If the leaves are speckled with a fine white powdery substance this is the fungal disease powdery mildew. You can help reduce the chance of this by providing good air circulation around the plants. You might need to thin the central stems or divide the plant. Once the plant has the problem, pick off affected leaves and apply a fungicidal spray to the rest of the plant. Dispose of the leaves in the rubbish, or by burning, to prevent infecting other plants.
Cercospora leaf spot
This is another fungal disease that may affect astilbe. It presents as small dead spots on the leaves. This infection most often occurs in hot, wet weather. Again, it can be treated with a fungicidal spray.
Bacterial Leaf Spot
If Bacterial Leaf Spot is present you will see brown or black spots on the leaves that grow in size. This disease is something that can be controlled but not eradicated. Cooper fungicides can help control the problem. As the damage is minimal some people just choose to live with the problem. However, the only way to get rid of it completely is to dig up the plant and dispose of it. You will also have to plant something that is not susceptible to bacterial leaf spot in its place as the soil will be infected.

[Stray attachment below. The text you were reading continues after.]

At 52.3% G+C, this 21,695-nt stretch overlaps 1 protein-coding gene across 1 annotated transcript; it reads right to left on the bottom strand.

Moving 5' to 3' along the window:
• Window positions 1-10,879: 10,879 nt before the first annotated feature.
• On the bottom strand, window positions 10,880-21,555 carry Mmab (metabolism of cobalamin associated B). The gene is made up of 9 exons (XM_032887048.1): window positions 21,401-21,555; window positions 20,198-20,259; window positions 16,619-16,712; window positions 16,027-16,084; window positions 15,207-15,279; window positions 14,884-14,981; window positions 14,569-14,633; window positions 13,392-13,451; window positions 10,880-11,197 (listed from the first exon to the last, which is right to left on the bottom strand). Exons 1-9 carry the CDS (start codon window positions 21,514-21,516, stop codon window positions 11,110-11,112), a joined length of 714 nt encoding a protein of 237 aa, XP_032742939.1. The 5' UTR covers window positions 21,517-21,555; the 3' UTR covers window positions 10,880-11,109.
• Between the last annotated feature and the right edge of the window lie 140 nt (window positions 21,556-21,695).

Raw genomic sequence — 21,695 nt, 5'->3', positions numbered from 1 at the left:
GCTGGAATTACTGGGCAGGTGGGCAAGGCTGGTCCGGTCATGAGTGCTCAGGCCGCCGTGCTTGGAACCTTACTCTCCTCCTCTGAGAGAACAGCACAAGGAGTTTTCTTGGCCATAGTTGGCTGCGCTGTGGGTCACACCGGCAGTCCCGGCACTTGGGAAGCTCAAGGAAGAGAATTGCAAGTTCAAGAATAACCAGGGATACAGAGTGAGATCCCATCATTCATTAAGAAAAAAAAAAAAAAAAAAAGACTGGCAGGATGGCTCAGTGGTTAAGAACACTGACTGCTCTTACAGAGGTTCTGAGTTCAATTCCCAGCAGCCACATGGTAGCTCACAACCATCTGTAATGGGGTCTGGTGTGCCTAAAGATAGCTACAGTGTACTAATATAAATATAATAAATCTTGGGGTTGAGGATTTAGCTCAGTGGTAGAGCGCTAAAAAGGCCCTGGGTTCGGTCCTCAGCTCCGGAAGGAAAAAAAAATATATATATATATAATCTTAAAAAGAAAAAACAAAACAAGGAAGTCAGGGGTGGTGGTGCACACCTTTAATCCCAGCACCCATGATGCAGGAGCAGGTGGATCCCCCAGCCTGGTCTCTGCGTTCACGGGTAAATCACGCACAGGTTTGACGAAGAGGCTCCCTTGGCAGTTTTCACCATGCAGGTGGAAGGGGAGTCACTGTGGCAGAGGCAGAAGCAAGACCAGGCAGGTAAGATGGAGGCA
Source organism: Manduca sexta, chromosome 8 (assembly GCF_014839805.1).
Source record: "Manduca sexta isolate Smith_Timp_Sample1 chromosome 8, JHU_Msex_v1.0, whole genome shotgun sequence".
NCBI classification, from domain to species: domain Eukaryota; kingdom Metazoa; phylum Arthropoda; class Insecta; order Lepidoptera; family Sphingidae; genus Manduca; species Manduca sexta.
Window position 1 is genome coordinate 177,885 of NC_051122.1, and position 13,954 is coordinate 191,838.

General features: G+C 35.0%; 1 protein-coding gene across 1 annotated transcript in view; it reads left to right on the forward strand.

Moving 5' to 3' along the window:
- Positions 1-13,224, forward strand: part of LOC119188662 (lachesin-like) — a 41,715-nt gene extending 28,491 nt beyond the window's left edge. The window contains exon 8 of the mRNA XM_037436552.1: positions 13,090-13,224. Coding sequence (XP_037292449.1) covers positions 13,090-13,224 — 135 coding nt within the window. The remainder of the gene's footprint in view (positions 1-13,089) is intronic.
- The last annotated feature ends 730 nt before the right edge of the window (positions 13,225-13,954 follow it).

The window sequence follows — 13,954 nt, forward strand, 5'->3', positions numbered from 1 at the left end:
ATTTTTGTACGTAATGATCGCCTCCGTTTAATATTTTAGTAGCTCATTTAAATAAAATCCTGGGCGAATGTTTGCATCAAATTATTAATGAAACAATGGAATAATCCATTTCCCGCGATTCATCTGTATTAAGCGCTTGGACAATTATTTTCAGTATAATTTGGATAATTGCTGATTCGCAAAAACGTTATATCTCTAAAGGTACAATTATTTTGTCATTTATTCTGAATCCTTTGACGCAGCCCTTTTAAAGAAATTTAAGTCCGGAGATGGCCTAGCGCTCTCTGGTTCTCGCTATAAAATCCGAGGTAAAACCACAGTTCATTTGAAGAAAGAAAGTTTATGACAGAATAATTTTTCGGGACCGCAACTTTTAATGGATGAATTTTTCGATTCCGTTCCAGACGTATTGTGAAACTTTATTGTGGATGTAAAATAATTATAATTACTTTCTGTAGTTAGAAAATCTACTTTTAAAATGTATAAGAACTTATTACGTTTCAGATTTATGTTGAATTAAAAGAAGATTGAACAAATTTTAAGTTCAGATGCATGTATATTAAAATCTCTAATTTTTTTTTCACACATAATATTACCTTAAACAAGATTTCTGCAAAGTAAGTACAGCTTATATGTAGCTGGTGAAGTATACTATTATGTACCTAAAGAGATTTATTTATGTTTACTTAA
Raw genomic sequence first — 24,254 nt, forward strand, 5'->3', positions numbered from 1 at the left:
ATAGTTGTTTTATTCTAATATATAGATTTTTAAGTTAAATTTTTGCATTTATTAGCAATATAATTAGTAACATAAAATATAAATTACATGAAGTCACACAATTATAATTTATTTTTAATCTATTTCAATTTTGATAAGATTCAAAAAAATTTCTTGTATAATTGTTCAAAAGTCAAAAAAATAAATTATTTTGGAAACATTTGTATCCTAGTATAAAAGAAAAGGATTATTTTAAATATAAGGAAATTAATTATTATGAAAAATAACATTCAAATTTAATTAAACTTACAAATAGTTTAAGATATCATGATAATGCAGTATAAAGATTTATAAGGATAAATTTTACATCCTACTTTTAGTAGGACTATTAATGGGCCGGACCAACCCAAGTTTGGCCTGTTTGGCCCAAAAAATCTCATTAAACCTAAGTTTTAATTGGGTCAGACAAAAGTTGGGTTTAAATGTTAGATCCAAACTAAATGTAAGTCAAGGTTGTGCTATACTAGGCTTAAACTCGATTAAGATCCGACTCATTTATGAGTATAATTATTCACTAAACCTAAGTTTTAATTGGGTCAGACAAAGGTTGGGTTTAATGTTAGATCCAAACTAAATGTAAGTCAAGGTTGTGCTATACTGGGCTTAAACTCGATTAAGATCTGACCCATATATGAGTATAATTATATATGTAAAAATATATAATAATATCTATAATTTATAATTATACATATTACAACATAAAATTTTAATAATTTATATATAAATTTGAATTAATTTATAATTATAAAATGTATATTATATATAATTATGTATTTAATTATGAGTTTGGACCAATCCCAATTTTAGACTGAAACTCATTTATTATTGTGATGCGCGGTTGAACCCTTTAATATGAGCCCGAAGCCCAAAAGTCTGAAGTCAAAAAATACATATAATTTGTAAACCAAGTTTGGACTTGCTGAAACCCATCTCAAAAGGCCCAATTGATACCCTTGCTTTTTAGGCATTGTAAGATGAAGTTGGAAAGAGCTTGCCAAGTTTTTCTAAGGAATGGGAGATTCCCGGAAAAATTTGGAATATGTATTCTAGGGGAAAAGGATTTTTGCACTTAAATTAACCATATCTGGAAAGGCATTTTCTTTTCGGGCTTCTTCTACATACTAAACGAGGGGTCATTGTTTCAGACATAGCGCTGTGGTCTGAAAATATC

Astilbes are not affected by many pests. Rarely they may be attacked by the tarnished plant bug. Keeping the ground clear of leaf litter and plant matter will make sure these bugs have no place to overwinter. Encouraging beneficial wildlife can help with this as with many bugs.
QWhy are there brown patches on the leaves of my astilbe?
Brown patches on the leaves are often leaf scorch. Astilbes are a woodland or ravine plant and do not enjoy very high temperatures. While they will flower best with some sun, they do not like to be in constant sun and very hot afternoon sun will cause scorching.